China's $45-bn economic corridor seen as Pakistan's debt trap

news
07 November 2016

China's $45-billion infrastructure investment in the proposed China-Pakistan Economic Corridor will not boost Pakistan's domestic economy, rather it will push Islamabad towards bankruptcy and subservience to Chinese economic and political interest, says studies by twp international think-tanks.

The studies come after the International Monetary Fund (IMF) recently said that the Beijing-funded China Pakistan Economic Corridor (CPEC) has raised Pakistan capital account deficit to seriously high levels.

The IMF has raised serious concerns saying that the project will push up Pakistan's current account deficit to 1.5 per cent of GDP next year. Medium-to-long term issues like increasing capital outflows "could arise from CPEC-related repayment obligations and profit repatriation," the IMF said in its final review of its three-year loan to the country.

The $45-billion spending and its accompanying costs will push Pakistan into a major debt trap and make Pakistanis refugees in their own land, says the reports.

The CPEC, which talks of linking Pakistan's remote interiors to the Gwadar port, actually only links China to the western seafront and serves no purpose for Pakistan and its interiors, the studies point out.

"In conclusion, the CPEC is unlikely to be a game changer for Pakistan's economy," London-based Capital Economics said in a recent report. "Given the poor prospects of reforms in the rest of the economy, we expect growth will average around 4.5 per cent over the next decade, which is little changed from its performance over the past 10 years."

Meanwhile, the Washington-based Peterson Institute of International Economics says China is taking the major risk by alienating India, which is uneasy about the project. It said India might also try to create problems for the project, but did not explain how it will do that.

"China risks upsetting India with CPEC for several reasons, the most prominent being that some infrastructure projects will run through Pakistan-controlled Kashmir, the land India claims as its own. Moreover, CPEC's upgrades of the Gwadar port have created fears the facilities may one day be used to serve the Chinese navy. For these reasons, India could try to place roadblocks in CPEC's path".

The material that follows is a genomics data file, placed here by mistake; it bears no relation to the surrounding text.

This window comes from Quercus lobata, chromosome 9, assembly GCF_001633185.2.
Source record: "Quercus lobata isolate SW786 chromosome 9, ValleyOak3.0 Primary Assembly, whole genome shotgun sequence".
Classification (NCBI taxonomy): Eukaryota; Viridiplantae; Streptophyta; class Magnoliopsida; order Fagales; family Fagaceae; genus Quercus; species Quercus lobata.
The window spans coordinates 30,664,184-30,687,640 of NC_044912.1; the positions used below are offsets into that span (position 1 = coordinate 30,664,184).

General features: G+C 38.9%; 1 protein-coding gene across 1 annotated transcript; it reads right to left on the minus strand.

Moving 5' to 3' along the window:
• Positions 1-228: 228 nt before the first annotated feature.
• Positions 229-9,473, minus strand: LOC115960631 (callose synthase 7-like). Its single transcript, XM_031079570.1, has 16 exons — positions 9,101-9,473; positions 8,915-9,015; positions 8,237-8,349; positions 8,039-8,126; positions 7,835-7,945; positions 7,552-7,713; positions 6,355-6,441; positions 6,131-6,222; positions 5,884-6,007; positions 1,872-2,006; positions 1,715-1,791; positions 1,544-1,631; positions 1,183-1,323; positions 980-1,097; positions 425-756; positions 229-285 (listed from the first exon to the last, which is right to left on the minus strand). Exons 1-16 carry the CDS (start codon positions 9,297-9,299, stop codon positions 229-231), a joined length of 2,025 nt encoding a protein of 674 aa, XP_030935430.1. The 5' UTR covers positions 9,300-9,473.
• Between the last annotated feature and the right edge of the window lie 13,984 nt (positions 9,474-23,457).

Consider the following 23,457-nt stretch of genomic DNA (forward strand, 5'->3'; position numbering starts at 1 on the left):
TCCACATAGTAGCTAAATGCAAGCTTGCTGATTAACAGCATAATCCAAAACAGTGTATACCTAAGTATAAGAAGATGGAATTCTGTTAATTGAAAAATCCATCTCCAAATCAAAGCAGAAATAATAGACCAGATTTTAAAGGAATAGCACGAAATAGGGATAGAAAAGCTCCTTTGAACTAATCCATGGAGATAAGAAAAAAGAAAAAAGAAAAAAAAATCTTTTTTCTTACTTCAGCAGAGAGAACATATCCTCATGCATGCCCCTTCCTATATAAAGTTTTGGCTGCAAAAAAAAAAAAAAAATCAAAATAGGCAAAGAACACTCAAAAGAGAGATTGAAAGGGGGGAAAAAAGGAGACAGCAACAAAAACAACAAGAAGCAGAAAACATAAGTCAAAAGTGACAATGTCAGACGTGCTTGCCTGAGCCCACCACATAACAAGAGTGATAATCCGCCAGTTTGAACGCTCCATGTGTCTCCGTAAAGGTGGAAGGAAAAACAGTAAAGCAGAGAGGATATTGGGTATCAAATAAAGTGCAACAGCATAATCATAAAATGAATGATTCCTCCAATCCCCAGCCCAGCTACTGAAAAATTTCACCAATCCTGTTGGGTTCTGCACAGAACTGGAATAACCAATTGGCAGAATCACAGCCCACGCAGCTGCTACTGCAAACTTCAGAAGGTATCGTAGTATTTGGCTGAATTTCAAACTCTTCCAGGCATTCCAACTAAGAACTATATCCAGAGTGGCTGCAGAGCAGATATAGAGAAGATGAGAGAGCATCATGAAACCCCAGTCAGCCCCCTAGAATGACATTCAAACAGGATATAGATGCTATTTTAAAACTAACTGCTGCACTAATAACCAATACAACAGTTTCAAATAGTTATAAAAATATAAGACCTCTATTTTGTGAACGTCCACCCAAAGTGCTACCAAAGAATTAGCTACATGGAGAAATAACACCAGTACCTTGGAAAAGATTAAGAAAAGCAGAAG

The project, however, is a bail-out for Pakistan's prime Minister Nawaz Shariff from a difficult situation last year when he faced growing criticism over power outages across the country. Nearly 80 per cent of the project funds have been allocated for electricity generation with the promise of producing a colossal $16,000 MW by 2030..

With enough power and no industries to draw power for production, the amazing turnaround that Pakistani officials promise almost every day, will be hard to realize, say the reports.

Some Pakistani experts and politicians have also raised doubts as to whether the project was worth all the money being invested.

Pakistan will bear heavy cost for machinery used in the project as most of it would be imported from overseas sources, Capital Economics said. CPEC has 8,000 Chinese workers who are likely to remit a major part of their incomes back home.

"What's more, since it will be Chinese companies running many of the new power stations, the income from selling the electricity generated will flow out of Pakistan," Oliver Jones, the researcher for Capital Economics said.

Though newspaper headlines in Pakistan proclaim the short-term benefits out of construction activity in the project, Jones is pessimistic about it.

"The short-term boost from construction is unlikely to be as much as the headline figures imply, and in any case there are big doubts the projects will be delivered on the scale that is planned," he said.





 search domain-b
  go